On an unknown date, Plaintiffs filed a proof of claim with the FDIC, as the receiver for IndyMac Bank, F.S.B., seeking to rescind their loan under TILA. (Golden Decl., Ex. A).*fn2 In a letter dated November 5, 2008, and received by Plaintiffs' Counsel on November 10, 2008, the FDIC notified Plaintiffs that their claim had been disallowed. (Mallory Decl., Exs. A, C.) The FDIC's letter further stated:

Pursuant to 12 U.S.C. Section 1821(d)(6), if you do not agree with this disallowance, you have the right to file a lawsuit on your claim (or continue any lawsuit commenced before the appointment of the Receiver), in the United States District (or Territorial) Court for the District within which the failed institution's principal place of business was located or the United States District Court for the District of Columbia within 60 days from the date of this notice. (Id.)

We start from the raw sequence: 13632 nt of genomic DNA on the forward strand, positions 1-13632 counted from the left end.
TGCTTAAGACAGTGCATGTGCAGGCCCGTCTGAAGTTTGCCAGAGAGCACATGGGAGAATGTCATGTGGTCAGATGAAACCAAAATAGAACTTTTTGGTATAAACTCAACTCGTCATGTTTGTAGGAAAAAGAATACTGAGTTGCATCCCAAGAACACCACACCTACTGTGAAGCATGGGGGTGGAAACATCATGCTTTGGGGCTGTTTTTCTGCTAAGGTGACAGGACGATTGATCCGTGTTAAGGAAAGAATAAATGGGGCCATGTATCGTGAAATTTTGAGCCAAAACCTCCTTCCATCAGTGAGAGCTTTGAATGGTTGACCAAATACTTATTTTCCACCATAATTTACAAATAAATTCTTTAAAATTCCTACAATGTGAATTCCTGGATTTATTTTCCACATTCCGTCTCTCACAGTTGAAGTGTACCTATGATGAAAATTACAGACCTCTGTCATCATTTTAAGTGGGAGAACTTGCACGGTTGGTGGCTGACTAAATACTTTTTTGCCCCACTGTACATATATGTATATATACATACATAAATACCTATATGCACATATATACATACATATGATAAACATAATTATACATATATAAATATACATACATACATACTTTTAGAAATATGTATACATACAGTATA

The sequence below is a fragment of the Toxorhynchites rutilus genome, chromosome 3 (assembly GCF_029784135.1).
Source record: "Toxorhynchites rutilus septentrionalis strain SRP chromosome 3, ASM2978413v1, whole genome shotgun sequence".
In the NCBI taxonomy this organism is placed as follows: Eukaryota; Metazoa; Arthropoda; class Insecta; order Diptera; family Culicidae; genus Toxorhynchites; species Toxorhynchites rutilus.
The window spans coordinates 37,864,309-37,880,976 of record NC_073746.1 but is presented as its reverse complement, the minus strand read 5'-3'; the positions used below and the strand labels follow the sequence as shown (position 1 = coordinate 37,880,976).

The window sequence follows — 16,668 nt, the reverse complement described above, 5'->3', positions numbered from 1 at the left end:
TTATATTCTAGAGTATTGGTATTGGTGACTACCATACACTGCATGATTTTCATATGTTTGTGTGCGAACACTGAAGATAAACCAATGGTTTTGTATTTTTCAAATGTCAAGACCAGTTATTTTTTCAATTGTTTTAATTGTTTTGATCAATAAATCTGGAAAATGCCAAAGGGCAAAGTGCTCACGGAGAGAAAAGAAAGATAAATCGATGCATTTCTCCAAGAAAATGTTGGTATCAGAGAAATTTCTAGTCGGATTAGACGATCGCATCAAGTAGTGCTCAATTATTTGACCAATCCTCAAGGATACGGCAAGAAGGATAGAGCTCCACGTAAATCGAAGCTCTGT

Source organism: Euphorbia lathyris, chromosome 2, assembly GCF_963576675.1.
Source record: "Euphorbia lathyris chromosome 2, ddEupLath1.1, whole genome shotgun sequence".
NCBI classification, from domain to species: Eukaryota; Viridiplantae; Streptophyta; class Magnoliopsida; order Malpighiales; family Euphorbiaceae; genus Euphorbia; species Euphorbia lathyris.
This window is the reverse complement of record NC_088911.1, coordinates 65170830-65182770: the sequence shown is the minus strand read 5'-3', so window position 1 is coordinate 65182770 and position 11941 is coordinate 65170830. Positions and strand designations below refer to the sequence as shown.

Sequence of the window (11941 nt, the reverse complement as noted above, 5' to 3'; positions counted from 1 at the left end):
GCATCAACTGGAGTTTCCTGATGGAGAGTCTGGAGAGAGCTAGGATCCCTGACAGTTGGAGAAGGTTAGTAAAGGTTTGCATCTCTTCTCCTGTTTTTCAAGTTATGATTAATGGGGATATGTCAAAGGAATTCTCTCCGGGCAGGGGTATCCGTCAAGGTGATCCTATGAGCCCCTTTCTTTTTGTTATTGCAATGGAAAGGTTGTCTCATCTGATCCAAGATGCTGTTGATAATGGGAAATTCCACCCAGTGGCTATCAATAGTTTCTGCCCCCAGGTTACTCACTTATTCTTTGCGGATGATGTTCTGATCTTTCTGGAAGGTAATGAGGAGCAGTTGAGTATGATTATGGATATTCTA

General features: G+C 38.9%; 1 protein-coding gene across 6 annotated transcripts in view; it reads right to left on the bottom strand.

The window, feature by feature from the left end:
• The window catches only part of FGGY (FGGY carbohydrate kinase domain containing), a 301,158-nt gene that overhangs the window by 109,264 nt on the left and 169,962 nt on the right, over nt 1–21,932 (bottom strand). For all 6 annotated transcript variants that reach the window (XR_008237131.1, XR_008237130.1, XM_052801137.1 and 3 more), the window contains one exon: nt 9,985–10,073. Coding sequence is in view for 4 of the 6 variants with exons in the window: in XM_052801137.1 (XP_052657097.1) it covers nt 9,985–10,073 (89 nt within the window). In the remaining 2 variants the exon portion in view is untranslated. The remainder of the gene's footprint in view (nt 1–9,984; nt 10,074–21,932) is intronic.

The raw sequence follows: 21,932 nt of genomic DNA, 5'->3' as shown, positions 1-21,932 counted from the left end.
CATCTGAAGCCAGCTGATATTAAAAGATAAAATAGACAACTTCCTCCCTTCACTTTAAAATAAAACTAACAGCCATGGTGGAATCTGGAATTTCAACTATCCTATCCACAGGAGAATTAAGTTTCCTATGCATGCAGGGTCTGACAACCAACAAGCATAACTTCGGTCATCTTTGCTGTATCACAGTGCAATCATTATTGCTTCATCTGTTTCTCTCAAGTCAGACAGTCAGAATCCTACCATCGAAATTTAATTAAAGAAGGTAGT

On March 5, 2009, Plaintiffs filed a first amended complaint in this action, in which they allege a TILA claim against IndyMac Federal Bank FSB. On March 19, 2009, the OTS issued an order appointing the FDIC as the receiver, instead of conservator, of IndyMac Federal Bank, FSB. (Stipulation to Substitute Real Parties in Interest, Ex. B.) Subsequently, the parties filed a stipulation and order in this case, which was entered on May 22, 2009, substituting "the FDIC, as Receiver for IndyMac Federal Bank, FSB and as Receiver for IndyMac Bank, F.S.B." On October 29, 2009, the FDIC filed a motion to dismiss Plaintiffs' TILA claim under Rules 12(b)(1) and 12(b)(6).

III. Discussion

The FDIC argues Plaintiffs' TILA claim is time barred under 12 U.S.C. § 1821(d)(6), and therefore the court lacks jurisdiction over the claim. Plaintiffs counter their TIlA claim is not time barred because the applicable statute authorizes them to continue litigating their claim in this lawsuit since this case was filed before the FDIC was appointed receiver. (Opp'n. 1.)